In the preferred embodiment of the invention the pre-stress layers 36, 42 and 54, and the four adhesive layers 34, 40, 44 and 52 are longer than the two ceramic wafers 30 and 48 and, accordingly, protrude beyond the ends of the ceramic members. Electric terminals 56, 58 and 60 are connected (e.g. by wire and solder, or other common means) to an exposed surface of the pre-stress layers 54, 42 and 36, respectively.

In the preferred embodiment of the invention the three pre-stress layers 36, 42 and 54, and the four adhesive layers 34, 40, 44 and 52 each compressively stress the two ceramic members 30 and 48. By compressive stressing the two ceramic members 30 and 48, the ceramic members 30 and 48 are less susceptible to damage (i.e. cracking and breaking).

FIG. 4 illustrates the construction of a modified piezoelectric transformer 2 which is similar to that of the preferred embodiment of the invention (FIG. 2), less the two outboard pre-stress layers 36 and 54 and adhesive layers 34 and 52.

FIG. 5 illustrates the construction of another modified piezoelectric transformer 3. In this modified piezoelectric transformer 3 two piezoelectric wafers 30 and 48, having parallel electroplated surfaces 32, 38, 46 and 50 are bound together at two adjacent major faces of the wafers.

In the preferred embodiment of the piezoelectric transformer 1 and the two modified piezoelectric transformer 2 and 3, each of the ceramic wafers 30 and 48 is poled in one direction. More specifically, in the preferred embodiment of the piezoelectric transformer 1 and the two modified piezoelectric transformer 2 and 3, each of the ceramic wafers 48 and 30 is poled such that when a voltage potential is applied across the corresponding electrodes 46 and 50, or 32 and 38 on its respective major faces, the wafer will longitudinally strain. Conversely, in the preferred embodiment of the piezoelectric transformer 1 and the two modified piezoelectric transformer 2 and 3, each of the ceramic wafers 48 and 30 is poled such that when either of the ceramic wafers 30 is longitudinally strained a voltage potential is generated between the corresponding electrodes 46 and 50, or 32 and 38, on its respective major faces.

OPERATION

Referring now to FIG. 2: When a primary (i.e. input) voltage V1 is applied across terminals 58 and 60 connected to the electrodes 32 and 38 of the first ceramic wafer 30, the first ceramic wafer 30 will piezoelectrically generate an extensional stress commensurate with the magnitude of the input voltage V1, the piezoelectric properties of the wafer 30 material, the size and geometry of the wafer 30 material, and the elasticity of the other materials of the other laminate layers (i.e. the ceramic wafer 48, the three pre-stress layers 36, 42 and 54, and the four adhesive layers 34, 40, 44 and 52) which are bonded to the first wafer 30. The extensional stress which is generated by the input voltage V1 causes the first ceramic wafer 30 to be longitudinally strained, (for example as indicated by arrow 64).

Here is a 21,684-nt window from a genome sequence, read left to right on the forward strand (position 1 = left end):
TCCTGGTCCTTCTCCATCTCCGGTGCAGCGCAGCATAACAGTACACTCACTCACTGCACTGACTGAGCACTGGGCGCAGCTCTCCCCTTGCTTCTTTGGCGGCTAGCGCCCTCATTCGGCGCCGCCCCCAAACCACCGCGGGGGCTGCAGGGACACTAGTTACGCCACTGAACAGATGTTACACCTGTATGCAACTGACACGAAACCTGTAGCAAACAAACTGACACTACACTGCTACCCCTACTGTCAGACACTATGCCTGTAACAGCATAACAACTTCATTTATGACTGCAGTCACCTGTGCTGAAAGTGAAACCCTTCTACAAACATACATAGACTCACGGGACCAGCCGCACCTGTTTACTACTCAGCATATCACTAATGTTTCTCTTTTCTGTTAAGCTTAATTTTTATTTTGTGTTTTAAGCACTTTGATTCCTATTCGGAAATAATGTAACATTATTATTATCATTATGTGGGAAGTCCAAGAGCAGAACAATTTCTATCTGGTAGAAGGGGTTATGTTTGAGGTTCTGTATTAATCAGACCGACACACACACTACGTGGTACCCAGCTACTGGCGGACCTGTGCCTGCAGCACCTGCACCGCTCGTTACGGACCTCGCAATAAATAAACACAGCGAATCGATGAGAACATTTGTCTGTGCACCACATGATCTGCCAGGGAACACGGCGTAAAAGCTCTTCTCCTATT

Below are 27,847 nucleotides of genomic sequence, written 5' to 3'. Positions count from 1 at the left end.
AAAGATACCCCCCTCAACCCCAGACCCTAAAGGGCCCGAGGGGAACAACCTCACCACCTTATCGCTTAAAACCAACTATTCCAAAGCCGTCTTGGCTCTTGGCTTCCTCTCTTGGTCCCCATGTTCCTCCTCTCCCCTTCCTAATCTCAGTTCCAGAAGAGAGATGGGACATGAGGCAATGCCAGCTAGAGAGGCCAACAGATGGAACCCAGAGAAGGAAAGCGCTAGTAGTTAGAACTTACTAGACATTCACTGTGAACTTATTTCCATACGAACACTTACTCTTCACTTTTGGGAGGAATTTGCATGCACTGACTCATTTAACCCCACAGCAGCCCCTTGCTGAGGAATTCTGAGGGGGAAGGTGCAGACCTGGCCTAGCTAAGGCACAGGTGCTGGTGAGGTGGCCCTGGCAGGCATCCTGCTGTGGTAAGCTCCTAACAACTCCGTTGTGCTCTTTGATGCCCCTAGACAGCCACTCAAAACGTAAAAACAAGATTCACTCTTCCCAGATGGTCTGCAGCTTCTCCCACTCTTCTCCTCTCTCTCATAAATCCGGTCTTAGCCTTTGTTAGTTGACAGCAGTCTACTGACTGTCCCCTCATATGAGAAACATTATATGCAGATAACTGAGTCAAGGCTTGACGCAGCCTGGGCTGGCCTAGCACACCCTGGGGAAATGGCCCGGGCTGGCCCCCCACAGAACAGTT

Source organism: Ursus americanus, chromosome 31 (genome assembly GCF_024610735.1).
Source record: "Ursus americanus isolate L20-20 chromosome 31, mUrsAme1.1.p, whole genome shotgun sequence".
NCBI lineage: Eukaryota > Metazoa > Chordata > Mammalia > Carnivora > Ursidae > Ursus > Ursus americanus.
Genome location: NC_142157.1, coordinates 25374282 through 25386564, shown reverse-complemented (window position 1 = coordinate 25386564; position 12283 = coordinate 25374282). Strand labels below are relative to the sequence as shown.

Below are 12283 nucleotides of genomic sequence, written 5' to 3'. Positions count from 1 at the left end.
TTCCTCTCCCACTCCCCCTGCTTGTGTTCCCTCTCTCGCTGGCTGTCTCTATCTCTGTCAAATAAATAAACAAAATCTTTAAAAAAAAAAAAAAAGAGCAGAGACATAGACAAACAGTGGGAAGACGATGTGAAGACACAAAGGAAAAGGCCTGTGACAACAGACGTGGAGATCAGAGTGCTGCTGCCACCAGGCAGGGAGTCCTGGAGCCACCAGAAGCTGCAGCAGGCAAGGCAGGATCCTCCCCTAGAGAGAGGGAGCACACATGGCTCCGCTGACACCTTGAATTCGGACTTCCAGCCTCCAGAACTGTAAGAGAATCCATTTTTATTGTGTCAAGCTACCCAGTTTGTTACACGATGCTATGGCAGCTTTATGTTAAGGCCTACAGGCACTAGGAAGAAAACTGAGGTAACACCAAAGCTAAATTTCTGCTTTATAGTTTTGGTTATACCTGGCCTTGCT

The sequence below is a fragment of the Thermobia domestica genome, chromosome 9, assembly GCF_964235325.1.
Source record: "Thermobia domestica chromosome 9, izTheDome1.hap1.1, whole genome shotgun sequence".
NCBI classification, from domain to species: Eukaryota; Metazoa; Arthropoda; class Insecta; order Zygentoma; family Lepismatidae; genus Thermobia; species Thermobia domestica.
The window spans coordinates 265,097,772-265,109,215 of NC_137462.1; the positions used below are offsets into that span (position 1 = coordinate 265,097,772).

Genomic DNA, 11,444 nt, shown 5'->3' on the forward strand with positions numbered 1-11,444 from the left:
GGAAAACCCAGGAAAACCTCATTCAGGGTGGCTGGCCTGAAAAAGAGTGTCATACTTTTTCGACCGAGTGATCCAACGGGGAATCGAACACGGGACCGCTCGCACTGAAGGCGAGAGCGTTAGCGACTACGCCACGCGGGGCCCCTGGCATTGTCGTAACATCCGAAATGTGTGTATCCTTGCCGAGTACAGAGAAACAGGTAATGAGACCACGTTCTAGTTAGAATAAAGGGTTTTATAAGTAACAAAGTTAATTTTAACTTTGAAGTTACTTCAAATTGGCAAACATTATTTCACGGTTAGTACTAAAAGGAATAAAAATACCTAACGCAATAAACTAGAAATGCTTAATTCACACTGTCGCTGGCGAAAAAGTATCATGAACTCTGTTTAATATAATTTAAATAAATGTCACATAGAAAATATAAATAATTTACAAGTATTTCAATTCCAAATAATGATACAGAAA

Because the first ceramic wafer 30 is securely bonded to the second ceramic wafer 48 (i.e. by adhesive layers 40 and 44), any longitudinal strain 64 of the first ceramic wafer 30 will result in a longitudinal strain (of the same magnitude and direction) in the second ceramic wafer 48 (as indicated by arrow 65). The longitudinal strain 65 of the second piezoelectric ceramic wafer 48 generates a voltage potential V2 across the two electroplated surfaces 46 and 50 of the second ceramic wafer 48. The electric terminals 58 and 56 may be electrically connected to corresponding electroplated surfaces 46 and 50 of the second ceramic wafer 48. The magnitude of the piezoelectrically generated voltage V2 between the two electrodes 46 and 50 of the second ceramic wafer 48 depends upon the piezoelectric properties of the wafer 48 material, the size, geometry and poling of the wafer 48 material.

It will therefore be appreciated that by applying a first voltage V1 across the electroplated 32 and 38 major surfaces of the first ceramic wafer 30, the first ceramic wafer 30 is caused to longitudinally strain 64, which, in turn, causes the second ceramic wafer 48 to longitudinally strain 65 a like amount, which, in turn produces a second voltage potential V2 between the electroplated 46 and 50 major surfaces of the second ceramic wafer 48.